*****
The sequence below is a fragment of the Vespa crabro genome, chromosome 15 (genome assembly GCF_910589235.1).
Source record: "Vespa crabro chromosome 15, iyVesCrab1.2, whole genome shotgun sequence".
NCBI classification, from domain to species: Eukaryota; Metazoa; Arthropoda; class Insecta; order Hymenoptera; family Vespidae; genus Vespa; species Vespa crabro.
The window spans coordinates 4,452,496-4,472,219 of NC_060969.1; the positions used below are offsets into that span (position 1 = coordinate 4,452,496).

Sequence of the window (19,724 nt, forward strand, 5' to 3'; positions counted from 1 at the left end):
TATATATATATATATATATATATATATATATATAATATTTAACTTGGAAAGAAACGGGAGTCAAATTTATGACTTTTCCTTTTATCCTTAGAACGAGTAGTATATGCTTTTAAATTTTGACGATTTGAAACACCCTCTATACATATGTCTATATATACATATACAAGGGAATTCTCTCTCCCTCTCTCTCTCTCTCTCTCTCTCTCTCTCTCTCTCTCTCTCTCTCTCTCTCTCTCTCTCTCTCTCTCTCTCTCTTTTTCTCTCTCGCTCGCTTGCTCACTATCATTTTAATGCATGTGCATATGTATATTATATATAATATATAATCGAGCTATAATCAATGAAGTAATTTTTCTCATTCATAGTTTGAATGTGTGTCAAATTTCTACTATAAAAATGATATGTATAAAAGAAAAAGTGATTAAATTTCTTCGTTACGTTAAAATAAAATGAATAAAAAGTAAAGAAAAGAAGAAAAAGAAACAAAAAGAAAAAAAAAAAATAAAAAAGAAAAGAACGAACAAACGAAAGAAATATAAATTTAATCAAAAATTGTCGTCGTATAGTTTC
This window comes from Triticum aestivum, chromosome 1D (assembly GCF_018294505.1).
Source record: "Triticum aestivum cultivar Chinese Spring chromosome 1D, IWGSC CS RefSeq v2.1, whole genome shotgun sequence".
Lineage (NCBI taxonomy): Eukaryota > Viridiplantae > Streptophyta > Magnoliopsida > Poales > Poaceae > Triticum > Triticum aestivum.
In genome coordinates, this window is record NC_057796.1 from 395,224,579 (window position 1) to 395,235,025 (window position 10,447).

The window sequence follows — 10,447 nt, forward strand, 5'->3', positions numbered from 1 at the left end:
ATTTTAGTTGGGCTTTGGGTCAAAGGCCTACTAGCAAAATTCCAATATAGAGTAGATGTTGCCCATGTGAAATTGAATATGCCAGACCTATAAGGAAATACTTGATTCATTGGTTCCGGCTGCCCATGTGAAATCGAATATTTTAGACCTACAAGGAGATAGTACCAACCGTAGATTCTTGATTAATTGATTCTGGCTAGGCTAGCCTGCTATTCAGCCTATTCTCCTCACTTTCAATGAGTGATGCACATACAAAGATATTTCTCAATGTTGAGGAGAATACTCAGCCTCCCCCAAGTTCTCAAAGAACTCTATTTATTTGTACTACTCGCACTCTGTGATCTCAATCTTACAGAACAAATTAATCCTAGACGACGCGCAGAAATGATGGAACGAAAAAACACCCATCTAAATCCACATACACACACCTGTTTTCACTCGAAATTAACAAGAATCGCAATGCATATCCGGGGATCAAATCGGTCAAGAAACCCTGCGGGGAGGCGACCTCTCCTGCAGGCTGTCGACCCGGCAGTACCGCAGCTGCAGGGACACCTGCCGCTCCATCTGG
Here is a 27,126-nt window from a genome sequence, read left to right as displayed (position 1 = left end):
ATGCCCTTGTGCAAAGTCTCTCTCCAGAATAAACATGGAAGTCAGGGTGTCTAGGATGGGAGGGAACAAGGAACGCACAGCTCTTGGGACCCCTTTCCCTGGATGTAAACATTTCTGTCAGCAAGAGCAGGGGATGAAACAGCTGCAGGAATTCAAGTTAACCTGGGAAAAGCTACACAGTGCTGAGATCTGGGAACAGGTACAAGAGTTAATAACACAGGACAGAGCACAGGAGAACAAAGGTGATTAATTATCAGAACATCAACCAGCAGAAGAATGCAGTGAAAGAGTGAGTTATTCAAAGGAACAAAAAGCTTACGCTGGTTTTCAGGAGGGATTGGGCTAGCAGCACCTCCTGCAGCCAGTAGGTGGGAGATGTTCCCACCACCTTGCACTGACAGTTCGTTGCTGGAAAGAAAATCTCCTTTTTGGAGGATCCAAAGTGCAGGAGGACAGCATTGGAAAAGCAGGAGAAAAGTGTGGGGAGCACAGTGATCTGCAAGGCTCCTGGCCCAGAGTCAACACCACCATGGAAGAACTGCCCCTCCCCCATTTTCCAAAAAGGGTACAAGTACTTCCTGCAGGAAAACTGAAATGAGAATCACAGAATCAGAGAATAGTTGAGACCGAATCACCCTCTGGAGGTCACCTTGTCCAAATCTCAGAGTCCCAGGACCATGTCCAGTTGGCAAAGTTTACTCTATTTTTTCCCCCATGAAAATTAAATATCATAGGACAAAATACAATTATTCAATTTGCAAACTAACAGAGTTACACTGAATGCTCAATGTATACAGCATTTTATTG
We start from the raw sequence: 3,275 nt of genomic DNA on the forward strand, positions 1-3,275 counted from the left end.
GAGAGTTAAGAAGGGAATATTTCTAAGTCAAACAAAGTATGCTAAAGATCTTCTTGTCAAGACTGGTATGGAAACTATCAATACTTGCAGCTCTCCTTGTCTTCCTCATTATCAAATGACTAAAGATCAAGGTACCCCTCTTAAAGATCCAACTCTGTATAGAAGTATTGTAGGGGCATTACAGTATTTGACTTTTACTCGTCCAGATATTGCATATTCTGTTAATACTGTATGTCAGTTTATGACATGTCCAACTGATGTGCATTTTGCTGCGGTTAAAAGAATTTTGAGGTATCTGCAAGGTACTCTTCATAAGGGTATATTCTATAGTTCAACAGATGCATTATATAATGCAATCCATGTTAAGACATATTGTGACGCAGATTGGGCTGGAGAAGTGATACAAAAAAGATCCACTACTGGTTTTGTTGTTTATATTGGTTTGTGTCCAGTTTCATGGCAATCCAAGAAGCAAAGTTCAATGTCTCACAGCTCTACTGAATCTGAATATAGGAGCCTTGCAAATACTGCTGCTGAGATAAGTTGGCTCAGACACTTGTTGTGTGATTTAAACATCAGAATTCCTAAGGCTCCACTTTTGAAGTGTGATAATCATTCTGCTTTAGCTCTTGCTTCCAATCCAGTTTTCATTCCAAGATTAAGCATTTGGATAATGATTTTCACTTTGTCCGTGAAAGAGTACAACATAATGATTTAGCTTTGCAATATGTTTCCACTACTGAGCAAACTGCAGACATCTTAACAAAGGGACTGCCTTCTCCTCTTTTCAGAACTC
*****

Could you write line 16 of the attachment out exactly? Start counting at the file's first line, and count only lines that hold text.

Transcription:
GAGAGTTAAGAAGGGAATATTTCTAAGTCAAACAAAGTATGCTAAAGATCTTCTTGTCAAGACTGGTATGGAAACTATCAATACTTGCAGCTCTCCTTGTCTTCCTCATTATCAAATGACTAAAGATCAAGGTACCCCTCTTAAAGATCCAACTCTGTATAGAAGTATTGTAGGGGCATTACAGTATTTGACTTTTACTCGTCCAGATATTGCATATTCTGTTAATACTGTATGTCAGTTTATGACATGTCCAACTGATGTGCATTTTGCTGCGGTTAAAAGAATTTTGAGGTATCTGCAAGGTACTCTTCATAAGGGTATATTCTATAGTTCAACAGATGCATTATATAATGCAATCCATGTTAAGACATATTGTGACGCAGATTGGGCTGGAGAAGTGATACAAAAAAGATCCACTACTGGTTTTGTTGTTTATATTGGTTTGTGTCCAGTTTCATGGCAATCCAAGAAGCAAAGTTCAATGTCTCACAGCTCTACTGAATCTGAATATAGGAGCCTTGCAAATACTGCTGCTGAGATAAGTTGGCTCAGACACTTGTTGTGTGATTTAAACATCAGAATTCCTAAGGCTCCACTTTTGAAGTGTGATAATCATTCTGCTTTAGCTCTTGCTTCCAATCCAGTTTTCATTCCAAGATTAAGCATTTGGATAATGATTTTCACTTTGTCCGTGAAAGAGTACAACATAATGATTTAGCTTTGCAATATGTTTCCACTACTGAGCAAACTGCAGACATCTTAACAAAGGGACTGCCTTCTCCTCTTTTCAGAACTC